• WHAT: Workshop on potential of converting four lanes of Woodward Avenue from South Main Street to Bridewell Avenue with bicycle lanes and on-street parking.
• WHEN: Tonight at 6 p.m.
• WHERE: Council chambers at Manteca Civic Center, 1001 W. Center St.
• MORE INFO: Contact the Public Works Department by e-mailing email@example.com, call 456-8500, or fax 923-8949.
Woodward Avenue near its namesake park has generated a lot of neighborhood complaints.
It is unsafe for children to cross the wide expanse of pavement to reach the park. Traffic - especially during commute time - often significantly exceeds the posted 40 mph speed limit. And parking during major soccer tournaments jams streets in front of nearby homes often a block or so away from the park.
Municipal staff believes they have come up with a possible solution to address all three issues for at least the next 10 years if not longer.
The plan is to convert four lanes of Woodward Avenue between South Main Street and Bridewell Avenue to two lanes along with six-foot-wide bike lanes and parallel parking. The bike lane would be far enough away from parked vehicles that motorists could actually pull out of the travel lane while maneuvering into parking spaces. A crosswalk would also be placed across Woodward Avenue at Buena Vista Drive.
The City Council told the staff to further study the proposal and to obtain community input.
They are doing just that during a public workshop planned tonight at 6 o’clock at the Manteca City Council chambers at the Civic Center, 1001 W. Center St. Staff will present the plans including options and alternatives. Interested parties are asked to bring concerns regarding traffic, parking, and pedestrian safety to the workshop.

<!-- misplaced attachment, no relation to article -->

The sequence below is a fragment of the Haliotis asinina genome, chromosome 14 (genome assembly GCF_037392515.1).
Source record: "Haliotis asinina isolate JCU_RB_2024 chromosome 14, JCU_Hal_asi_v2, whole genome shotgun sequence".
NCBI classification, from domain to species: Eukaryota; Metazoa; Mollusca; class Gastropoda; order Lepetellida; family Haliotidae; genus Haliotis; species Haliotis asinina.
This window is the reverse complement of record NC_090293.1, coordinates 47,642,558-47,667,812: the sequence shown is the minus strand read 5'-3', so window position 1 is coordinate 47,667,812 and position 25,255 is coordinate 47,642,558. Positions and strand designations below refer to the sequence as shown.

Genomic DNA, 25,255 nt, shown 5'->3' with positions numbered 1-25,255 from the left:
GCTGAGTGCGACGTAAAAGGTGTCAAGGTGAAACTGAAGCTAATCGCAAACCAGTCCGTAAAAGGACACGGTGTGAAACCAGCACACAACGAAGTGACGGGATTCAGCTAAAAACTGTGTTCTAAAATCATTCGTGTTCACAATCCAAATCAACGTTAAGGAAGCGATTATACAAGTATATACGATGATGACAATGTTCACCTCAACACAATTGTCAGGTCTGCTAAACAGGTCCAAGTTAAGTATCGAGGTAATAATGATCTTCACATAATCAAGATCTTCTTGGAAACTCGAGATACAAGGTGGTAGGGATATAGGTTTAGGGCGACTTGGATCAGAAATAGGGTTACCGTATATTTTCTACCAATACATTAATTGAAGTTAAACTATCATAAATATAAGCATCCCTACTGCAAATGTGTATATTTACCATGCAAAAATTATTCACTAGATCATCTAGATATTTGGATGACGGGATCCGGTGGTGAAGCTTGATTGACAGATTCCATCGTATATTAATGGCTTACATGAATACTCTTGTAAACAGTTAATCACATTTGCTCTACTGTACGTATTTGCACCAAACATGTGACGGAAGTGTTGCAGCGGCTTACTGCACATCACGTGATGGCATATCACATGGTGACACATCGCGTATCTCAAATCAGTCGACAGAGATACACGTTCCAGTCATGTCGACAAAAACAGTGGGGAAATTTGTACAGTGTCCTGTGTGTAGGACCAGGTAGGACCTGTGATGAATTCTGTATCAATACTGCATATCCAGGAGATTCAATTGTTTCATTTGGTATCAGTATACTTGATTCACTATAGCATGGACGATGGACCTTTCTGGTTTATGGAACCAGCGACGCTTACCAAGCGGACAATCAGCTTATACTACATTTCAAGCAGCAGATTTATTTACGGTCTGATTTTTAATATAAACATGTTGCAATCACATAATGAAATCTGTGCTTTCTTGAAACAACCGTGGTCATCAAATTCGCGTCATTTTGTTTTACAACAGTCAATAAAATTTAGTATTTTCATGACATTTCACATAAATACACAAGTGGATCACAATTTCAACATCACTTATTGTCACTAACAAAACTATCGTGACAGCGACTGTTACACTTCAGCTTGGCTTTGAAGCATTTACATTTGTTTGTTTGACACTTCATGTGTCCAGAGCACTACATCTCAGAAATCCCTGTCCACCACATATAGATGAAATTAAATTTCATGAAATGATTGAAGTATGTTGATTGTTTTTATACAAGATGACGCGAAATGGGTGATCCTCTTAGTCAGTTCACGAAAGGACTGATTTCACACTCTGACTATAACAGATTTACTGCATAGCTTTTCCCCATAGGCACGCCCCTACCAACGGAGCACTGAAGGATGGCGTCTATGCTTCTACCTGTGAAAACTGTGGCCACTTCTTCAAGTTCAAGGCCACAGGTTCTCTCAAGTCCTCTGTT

City staff will also update those attending on the proposed Bridewell Avenue parking lot on the southeast corner of the park.
Public Works Director Mark Houghton noted work starts on Aug. 1 on Woodward Avenue to the west of South Main Street to install sewer lines. The new street profile for that section of Woodward Avenue will take the narrow two-lane roadway and widen it to a two-lane street with a wider-than-normal median lined with trees to eventually provide a shade canopy over the pavement. The design is to preserve the rural character of the section of Woodward that has more than 40 existing homes on half acres and larger.
Houghton noted the improvements by the park - if made - could be removed in the future if development and traffic from the 1,040-acre Austin Road Business Park warrants it.
It would cost $20,000 to make the proposed improvements to convert that section of Woodward Avenue into two lanes including the creation of 160 on-street parking spaces and a high visibility crosswalk.
The most likely source of funds for the work would be Measure K sales tax and restricted taxes collected by the state for the purpose of paying for the creation of bike lanes.
A two-lane roadway can handle 14,600 vehicles a day and still meet the city’s targeted service level. The segment of Woodward by the park currently carries 6,300 vehicles a day.
During the first weekend in May, police personnel issued 36 tickets for soccer match attendees blocking fire hydrants, partially blocking driveways, and blocking handicapped access points in the Woodward park neighborhoods.
Some residents have simply asked the city step up ticketing instead of changing Woodard Avenue.
Given budget cutbacks, such enforcement would be spotty at best.